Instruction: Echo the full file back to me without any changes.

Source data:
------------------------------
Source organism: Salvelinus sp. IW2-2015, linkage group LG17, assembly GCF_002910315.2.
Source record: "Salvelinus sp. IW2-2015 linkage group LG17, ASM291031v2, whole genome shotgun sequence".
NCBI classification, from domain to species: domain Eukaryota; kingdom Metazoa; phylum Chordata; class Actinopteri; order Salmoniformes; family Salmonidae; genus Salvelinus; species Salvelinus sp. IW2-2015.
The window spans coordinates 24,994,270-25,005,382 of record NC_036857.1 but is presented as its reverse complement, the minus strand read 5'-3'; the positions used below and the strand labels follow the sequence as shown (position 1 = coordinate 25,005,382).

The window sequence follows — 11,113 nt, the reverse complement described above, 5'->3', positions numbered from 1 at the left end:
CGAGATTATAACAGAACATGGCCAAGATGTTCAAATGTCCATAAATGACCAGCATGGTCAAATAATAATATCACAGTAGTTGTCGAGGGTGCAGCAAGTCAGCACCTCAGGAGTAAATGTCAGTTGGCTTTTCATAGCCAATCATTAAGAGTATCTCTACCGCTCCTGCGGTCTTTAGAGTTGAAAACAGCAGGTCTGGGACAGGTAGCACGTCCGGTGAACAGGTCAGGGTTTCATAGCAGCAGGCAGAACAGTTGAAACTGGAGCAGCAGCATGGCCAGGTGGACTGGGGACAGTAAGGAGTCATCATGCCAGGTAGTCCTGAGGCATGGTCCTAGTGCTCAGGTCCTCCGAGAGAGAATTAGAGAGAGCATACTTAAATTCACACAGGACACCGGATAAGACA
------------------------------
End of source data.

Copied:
Source organism: Salvelinus sp. IW2-2015, linkage group LG17, assembly GCF_002910315.2.
Source record: "Salvelinus sp. IW2-2015 linkage group LG17, ASM291031v2, whole genome shotgun sequence".
NCBI classification, from domain to species: domain Eukaryota; kingdom Metazoa; phylum Chordata; class Actinopteri; order Salmoniformes; family Salmonidae; genus Salvelinus; species Salvelinus sp. IW2-2015.
The window spans coordinates 24,994,270-25,005,382 of record NC_036857.1 but is presented as its reverse complement, the minus strand read 5'-3'; the positions used below and the strand labels follow the sequence as shown (position 1 = coordinate 25,005,382).

The window sequence follows — 11,113 nt, the reverse complement described above, 5'->3', positions numbered from 1 at the left end:
CGAGATTATAACAGAACATGGCCAAGATGTTCAAATGTCCATAAATGACCAGCATGGTCAAATAATAATATCACAGTAGTTGTCGAGGGTGCAGCAAGTCAGCACCTCAGGAGTAAATGTCAGTTGGCTTTTCATAGCCAATCATTAAGAGTATCTCTACCGCTCCTGCGGTCTTTAGAGTTGAAAACAGCAGGTCTGGGACAGGTAGCACGTCCGGTGAACAGGTCAGGGTTTCATAGCAGCAGGCAGAACAGTTGAAACTGGAGCAGCAGCATGGCCAGGTGGACTGGGGACAGTAAGGAGTCATCATGCCAGGTAGTCCTGAGGCATGGTCCTAGTGCTCAGGTCCTCCGAGAGAGAATTAGAGAGAGCATACTTAAATTCACACAGGACACCGGATAAGACA